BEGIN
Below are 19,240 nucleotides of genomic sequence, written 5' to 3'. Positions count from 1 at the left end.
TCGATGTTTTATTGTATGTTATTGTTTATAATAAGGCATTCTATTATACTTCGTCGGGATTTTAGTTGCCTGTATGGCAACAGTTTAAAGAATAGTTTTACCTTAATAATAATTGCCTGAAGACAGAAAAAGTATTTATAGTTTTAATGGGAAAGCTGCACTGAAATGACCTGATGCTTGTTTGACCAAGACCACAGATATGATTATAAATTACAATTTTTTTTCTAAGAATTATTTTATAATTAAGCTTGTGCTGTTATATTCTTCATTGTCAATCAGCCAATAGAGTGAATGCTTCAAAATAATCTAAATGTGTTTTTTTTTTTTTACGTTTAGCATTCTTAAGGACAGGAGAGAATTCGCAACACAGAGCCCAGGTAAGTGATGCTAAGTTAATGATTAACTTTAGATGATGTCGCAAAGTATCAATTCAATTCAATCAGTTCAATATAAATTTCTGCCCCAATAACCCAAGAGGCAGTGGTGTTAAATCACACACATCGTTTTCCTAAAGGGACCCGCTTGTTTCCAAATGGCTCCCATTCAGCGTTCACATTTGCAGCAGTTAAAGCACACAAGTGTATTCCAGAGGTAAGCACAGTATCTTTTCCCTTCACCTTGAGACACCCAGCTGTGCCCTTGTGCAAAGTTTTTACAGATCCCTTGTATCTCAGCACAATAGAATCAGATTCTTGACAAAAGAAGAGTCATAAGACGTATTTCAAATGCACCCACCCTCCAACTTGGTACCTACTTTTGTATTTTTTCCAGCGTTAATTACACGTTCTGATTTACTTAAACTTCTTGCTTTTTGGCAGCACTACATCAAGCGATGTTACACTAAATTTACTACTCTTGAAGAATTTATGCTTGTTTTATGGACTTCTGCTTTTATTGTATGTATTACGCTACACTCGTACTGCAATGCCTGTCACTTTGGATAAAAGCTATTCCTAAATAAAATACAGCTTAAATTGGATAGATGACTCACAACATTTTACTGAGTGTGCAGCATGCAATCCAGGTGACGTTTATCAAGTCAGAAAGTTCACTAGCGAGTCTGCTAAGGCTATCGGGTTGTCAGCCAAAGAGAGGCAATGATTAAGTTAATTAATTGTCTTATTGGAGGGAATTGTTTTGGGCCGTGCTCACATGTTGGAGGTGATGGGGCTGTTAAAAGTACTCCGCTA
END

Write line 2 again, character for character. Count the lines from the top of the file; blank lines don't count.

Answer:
TCGATGTTTTATTGTATGTTATTGTTTATAATAAGGCATTCTATTATACTTCGTCGGGATTTTAGTTGCCTGTATGGCAACAGTTTAAAGAATAGTTTTACCTTAATAATAATTGCCTGAAGACAGAAAAAGTATTTATAGTTTTAATGGGAAAGCTGCACTGAAATGACCTGATGCTTGTTTGACCAAGACCACAGATATGATTATAAATTACAATTTTTTTTCTAAGAATTATTTTATAATTAAGCTTGTGCTGTTATATTCTTCATTGTCAATCAGCCAATAGAGTGAATGCTTCAAAATAATCTAAATGTGTTTTTTTTTTTTTACGTTTAGCATTCTTAAGGACAGGAGAGAATTCGCAACACAGAGCCCAGGTAAGTGATGCTAAGTTAATGATTAACTTTAGATGATGTCGCAAAGTATCAATTCAATTCAATCAGTTCAATATAAATTTCTGCCCCAATAACCCAAGAGGCAGTGGTGTTAAATCACACACATCGTTTTCCTAAAGGGACCCGCTTGTTTCCAAATGGCTCCCATTCAGCGTTCACATTTGCAGCAGTTAAAGCACACAAGTGTATTCCAGAGGTAAGCACAGTATCTTTTCCCTTCACCTTGAGACACCCAGCTGTGCCCTTGTGCAAAGTTTTTACAGATCCCTTGTATCTCAGCACAATAGAATCAGATTCTTGACAAAAGAAGAGTCATAAGACGTATTTCAAATGCACCCACCCTCCAACTTGGTACCTACTTTTGTATTTTTTCCAGCGTTAATTACACGTTCTGATTTACTTAAACTTCTTGCTTTTTGGCAGCACTACATCAAGCGATGTTACACTAAATTTACTACTCTTGAAGAATTTATGCTTGTTTTATGGACTTCTGCTTTTATTGTATGTATTACGCTACACTCGTACTGCAATGCCTGTCACTTTGGATAAAAGCTATTCCTAAATAAAATACAGCTTAAATTGGATAGATGACTCACAACATTTTACTGAGTGTGCAGCATGCAATCCAGGTGACGTTTATCAAGTCAGAAAGTTCACTAGCGAGTCTGCTAAGGCTATCGGGTTGTCAGCCAAAGAGAGGCAATGATTAAGTTAATTAATTGTCTTATTGGAGGGAATTGTTTTGGGCCGTGCTCACATGTTGGAGGTGATGGGGCTGTTAAAAGTACTCCGCTA